Muharram Processions Denied By Supreme Court Amid COVID-19

Muharram Processions Denied By Supreme Court Amid COVID-19

Supreme Court refused to permit the Muharram processions in the country due to the coronavirus outbreak. The Supreme Court said that permitting Muharram processions will lead to chaos as one community will be targeted for spreading the coronavirus.

“If we allow this procession across the country there will be chaos and one particular community will be targeted for spreading the pandemic COVID-19,” Chief Justice SA Bobde said.

The petitioner cited the June order of the court which permitted the Odisha Rath Yatra festival. To the petitioner, the court replied that the Rath Yatra was set for one place with one route. The chief justice added that for one place the risk could be examined but for the whole country it is tough.

Justice Bobde said that the health risk of all people cannot be taken. He added that the risk could be evaluated if it was for one place.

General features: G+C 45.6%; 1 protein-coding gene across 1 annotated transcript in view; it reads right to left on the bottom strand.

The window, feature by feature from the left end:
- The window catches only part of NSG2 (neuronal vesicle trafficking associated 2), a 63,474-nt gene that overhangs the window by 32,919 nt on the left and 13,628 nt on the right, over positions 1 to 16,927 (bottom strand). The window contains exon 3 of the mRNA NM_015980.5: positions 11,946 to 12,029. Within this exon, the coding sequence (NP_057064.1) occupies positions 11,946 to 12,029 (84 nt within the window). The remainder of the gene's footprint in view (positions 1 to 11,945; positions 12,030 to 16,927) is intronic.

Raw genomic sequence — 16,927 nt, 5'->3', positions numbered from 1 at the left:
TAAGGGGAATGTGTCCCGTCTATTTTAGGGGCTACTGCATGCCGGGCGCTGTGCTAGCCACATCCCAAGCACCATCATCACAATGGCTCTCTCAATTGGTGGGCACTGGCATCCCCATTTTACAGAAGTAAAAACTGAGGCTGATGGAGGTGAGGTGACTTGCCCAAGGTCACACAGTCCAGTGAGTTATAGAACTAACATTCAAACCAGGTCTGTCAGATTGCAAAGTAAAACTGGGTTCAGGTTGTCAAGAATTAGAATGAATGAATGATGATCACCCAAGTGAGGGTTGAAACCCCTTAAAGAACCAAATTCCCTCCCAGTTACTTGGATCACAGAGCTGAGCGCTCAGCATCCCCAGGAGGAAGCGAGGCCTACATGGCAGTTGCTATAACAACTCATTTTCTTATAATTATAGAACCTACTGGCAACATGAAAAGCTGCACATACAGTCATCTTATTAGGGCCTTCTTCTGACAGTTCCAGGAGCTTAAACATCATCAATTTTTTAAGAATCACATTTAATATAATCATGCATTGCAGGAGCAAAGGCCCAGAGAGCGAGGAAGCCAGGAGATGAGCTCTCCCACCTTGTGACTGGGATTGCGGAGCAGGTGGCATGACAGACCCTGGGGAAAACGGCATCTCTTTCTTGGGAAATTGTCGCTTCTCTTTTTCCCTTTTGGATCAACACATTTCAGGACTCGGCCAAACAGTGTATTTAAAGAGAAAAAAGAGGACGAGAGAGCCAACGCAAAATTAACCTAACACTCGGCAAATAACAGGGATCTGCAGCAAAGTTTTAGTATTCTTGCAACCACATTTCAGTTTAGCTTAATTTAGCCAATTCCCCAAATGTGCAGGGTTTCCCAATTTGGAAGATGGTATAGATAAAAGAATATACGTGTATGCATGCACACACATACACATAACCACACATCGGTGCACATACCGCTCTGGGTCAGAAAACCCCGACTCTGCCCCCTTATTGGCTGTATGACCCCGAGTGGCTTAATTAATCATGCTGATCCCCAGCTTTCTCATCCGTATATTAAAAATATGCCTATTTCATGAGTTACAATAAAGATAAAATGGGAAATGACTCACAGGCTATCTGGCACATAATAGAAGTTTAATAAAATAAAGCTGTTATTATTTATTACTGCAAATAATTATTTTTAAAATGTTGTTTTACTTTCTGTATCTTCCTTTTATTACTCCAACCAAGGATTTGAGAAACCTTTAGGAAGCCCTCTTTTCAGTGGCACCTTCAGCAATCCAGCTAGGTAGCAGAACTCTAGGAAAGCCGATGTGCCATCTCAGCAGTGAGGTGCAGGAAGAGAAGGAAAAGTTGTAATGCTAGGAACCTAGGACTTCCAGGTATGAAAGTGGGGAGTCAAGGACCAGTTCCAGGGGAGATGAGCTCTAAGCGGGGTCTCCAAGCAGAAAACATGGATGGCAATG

Moreover, the petitioner asked the Supreme Court to give permission to have Muharram procession in Lucknow. He said that in the UP capital, a large number of Shia community resides.

For the above request, the Supreme Court directed the petitioner to seek permission from the Allahabad High Court. Apart from the Chief Justice, the bench consisted of Justices AS Bopanna and V. Ramasubramanian.

In late March, the country was put under lockdown to curb the spread of the coronavirus. During the lockdown all places of worship, religious processions and gatherings were banned.

In the month of June, the first major religious activity, the annual Jagannath Rath Yatra, was declined by the Supreme Court. The Supreme Court said that Lord Jagannath will not forgive them if they allowed the rath yatra. However, 5 days later, the court permitted the yatra to happen after an appeal made by the Centre.

Last week, the top court allowed Jains to offer prayers at any one of three temples in Mumbai as part of festivities surrounding the eight-day Paryushan festival. The top court said prayers could be offered as long as SOPs like the use of face masks and physical distancing were strictly enforced.


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